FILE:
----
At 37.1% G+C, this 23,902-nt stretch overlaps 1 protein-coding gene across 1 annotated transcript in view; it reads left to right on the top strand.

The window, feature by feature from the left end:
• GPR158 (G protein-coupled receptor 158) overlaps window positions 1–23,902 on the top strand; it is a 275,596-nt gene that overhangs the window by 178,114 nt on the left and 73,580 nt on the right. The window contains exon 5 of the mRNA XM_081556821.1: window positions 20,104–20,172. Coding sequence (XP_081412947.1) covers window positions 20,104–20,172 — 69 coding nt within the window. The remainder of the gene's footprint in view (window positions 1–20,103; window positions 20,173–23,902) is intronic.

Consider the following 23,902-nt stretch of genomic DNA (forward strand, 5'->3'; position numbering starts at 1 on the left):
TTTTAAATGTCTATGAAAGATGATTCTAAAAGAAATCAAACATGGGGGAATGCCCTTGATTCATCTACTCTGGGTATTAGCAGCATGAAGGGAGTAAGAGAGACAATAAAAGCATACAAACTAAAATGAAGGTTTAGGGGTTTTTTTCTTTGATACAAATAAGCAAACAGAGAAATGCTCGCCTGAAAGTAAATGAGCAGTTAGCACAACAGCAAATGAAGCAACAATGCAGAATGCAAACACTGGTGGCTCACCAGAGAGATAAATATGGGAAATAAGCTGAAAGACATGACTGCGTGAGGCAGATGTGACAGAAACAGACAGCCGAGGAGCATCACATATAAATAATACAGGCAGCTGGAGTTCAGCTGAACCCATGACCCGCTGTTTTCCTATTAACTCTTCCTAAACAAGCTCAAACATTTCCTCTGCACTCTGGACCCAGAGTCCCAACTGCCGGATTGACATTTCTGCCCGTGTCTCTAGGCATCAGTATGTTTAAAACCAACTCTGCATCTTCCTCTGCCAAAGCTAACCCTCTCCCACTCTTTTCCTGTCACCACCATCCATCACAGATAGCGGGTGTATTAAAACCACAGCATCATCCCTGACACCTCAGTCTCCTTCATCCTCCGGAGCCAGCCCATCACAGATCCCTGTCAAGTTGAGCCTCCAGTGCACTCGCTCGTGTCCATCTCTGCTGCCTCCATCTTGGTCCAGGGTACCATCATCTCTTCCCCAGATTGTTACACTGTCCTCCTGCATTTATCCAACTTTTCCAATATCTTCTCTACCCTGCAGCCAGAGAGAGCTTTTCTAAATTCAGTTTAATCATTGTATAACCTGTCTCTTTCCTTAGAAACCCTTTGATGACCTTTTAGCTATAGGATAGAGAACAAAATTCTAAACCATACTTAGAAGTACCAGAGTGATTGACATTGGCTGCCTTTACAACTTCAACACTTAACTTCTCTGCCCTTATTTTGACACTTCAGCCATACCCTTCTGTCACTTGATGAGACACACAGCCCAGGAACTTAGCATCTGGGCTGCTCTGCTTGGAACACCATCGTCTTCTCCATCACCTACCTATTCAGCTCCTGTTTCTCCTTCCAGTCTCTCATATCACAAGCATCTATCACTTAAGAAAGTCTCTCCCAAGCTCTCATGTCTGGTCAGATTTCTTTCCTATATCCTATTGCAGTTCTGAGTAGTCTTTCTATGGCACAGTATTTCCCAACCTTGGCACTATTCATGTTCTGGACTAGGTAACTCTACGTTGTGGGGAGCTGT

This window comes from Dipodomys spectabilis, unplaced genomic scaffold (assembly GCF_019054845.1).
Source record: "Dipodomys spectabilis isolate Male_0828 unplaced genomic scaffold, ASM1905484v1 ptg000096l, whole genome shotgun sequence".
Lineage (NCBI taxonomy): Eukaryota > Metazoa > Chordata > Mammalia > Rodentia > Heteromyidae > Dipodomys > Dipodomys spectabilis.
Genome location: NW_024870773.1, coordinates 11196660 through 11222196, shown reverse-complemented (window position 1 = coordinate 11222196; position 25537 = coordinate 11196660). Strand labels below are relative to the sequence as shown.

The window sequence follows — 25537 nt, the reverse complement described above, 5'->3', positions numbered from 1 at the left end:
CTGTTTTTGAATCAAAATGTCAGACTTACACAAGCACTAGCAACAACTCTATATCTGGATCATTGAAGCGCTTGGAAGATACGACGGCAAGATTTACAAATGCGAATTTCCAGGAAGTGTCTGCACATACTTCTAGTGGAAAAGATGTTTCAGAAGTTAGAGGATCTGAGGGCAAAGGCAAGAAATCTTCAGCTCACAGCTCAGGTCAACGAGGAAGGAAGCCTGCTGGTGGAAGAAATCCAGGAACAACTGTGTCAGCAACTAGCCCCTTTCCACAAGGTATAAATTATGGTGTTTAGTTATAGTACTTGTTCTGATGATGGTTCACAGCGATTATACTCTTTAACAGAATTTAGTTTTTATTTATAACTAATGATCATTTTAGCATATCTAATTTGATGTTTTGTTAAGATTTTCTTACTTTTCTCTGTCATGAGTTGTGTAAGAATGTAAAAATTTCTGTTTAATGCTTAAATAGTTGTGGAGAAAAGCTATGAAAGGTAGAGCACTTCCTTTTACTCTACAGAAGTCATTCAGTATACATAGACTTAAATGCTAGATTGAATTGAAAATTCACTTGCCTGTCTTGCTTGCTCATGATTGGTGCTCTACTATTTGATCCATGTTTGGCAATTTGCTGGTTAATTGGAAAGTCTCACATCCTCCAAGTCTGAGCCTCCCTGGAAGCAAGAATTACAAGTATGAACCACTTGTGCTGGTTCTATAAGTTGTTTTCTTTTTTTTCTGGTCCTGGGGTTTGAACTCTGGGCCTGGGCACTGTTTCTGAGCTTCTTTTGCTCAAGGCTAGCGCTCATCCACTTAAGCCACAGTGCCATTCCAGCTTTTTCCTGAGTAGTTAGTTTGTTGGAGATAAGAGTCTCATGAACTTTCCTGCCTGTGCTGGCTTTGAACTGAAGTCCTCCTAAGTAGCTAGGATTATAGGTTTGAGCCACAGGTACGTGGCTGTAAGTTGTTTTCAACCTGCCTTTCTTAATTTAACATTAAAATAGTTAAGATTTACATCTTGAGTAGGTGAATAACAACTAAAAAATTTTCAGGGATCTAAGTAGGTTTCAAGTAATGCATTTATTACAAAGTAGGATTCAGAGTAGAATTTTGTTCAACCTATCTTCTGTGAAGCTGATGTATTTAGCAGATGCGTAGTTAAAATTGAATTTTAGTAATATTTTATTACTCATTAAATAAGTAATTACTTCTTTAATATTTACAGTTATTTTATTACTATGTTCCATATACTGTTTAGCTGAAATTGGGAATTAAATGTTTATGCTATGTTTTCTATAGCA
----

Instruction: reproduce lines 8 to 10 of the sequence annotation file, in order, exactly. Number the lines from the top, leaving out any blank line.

Lineage (NCBI taxonomy): Eukaryota > Metazoa > Chordata > Mammalia > Rodentia > Heteromyidae > Dipodomys > Dipodomys spectabilis.
Genome location: NW_024870773.1, coordinates 11196660 through 11222196, shown reverse-complemented (window position 1 = coordinate 11222196; position 25537 = coordinate 11196660). Strand labels below are relative to the sequence as shown.

The window sequence follows — 25537 nt, the reverse complement described above, 5'->3', positions numbered from 1 at the left end: